2. Offer can be made only to QIBs with a minimum of 25% reserved for mutual funds and insurance companies;
  3. Issuers would be required to announce an indicative price band a day prior to the opening of the offer and the aggregate demand to be displayed by the stock exchanges;
  4. A minimum of 10 allottees are required for issuance under this route and a single investor shall not be entitled to receive allotment of more than 25% of the offer size. It is pertinent to note that the allotment of shares may be made on the basis of either (i) price priority, or (ii) proportionately, or (iii) any other pre-specified criteria. Such basis of allotment once disclosed in the prospectus shall not be subject to any further modifications.

The IPP route can be used by non-compliant companies to increase their public shareholding to 10% or such lesser percentage as may be required to comply with the minimum public shareholding of 25%.

OFFER FOR SALE THROUGH STOCK EXCHANGE

As the name suggests, this route is only available to promoters/ members of the promoter group of non-compliant companies, who can tender their shares for sale on a separate window of the stock exchanges. Promoters/ members of the promoter group would not be allowed to bid for securities under this window. Some of the salient features of this route are as follows:

  1. Subject to a minimum of INR 25 crores, the minimum offer size shall be 1% of the paid up capital of the issuer company;
  2. Separate trading window (co-terminus with the regular trading window) to be offered by the stock exchanges for the purpose of facilitating sales under this route;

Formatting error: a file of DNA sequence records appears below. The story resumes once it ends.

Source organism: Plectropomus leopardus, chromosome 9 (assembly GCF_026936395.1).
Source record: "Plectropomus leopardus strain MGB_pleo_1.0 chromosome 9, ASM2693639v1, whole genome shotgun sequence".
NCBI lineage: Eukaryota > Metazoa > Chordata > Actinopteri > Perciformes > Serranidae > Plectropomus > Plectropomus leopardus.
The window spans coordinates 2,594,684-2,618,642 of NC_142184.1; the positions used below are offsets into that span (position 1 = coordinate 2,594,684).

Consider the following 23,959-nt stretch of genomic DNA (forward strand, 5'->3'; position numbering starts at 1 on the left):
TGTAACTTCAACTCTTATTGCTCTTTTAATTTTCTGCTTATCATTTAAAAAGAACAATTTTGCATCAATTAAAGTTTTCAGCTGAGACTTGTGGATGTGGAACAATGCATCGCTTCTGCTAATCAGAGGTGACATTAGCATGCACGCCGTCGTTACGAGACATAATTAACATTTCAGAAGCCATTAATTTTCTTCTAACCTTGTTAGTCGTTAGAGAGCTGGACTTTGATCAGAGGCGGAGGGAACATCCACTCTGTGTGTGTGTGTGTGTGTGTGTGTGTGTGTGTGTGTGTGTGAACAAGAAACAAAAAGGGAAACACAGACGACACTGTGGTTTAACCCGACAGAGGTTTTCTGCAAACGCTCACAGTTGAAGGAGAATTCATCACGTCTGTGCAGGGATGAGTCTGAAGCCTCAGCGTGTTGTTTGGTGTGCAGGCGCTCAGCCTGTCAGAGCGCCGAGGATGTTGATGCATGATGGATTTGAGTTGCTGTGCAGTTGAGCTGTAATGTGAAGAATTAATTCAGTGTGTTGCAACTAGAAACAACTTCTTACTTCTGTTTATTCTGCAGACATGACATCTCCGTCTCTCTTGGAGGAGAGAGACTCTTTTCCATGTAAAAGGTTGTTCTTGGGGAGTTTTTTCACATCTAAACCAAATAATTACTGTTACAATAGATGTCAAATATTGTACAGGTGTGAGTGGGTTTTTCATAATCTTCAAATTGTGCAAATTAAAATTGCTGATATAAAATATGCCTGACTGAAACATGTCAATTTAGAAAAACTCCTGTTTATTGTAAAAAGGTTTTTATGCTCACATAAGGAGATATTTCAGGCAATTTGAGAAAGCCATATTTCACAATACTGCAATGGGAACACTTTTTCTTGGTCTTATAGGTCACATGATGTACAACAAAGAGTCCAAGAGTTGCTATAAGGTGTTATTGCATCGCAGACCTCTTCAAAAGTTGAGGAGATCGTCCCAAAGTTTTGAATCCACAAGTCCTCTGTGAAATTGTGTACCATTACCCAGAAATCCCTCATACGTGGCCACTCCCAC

3. Every bid/ buy order to be supported by 100% upfront cash margin and allotment shall be done either on a price priority or clearing price basis proportionately.

In one of the more interesting moves, SEBI has also allowed this route for promoters of top 100 companies (based on average market capitalization) for sale of their shares

AMENDMENT TO BUYBACK REGULATIONS

In addition, the Press Release has also prescribed certain amendments to the Buyback Regulations to enhance the efficiency of the buy-back process, by reducing the overall timelines of the buyback process and allowing shareholders to offer more shares for buyback than their entitlement.

ANALYSIS

The Press Release at the advent of the new year should be a welcome move for companies who are struggling to comply with the minimum public holding requirement due to the adverse market conditions and existing stringent regulations. While some of the industry experts have reasoned that the introduction of alternate routes is to facilitate the divestment target of the government, it cannot be denied that this move would also facilitate the larger interest of market to have a more diverse shareholding of publicly listed companies in India and al so provide alternate avenues to raise capital. While one of the major objective to increase the public shareholding requirement was to ensure more participation of retail investors in listed companies in India, the alternate routes introduced by SEBI does not provide for retail participation and targets only sophisticated investors like QIBs, which may again lead to concentrated holdings in Indian listed companies.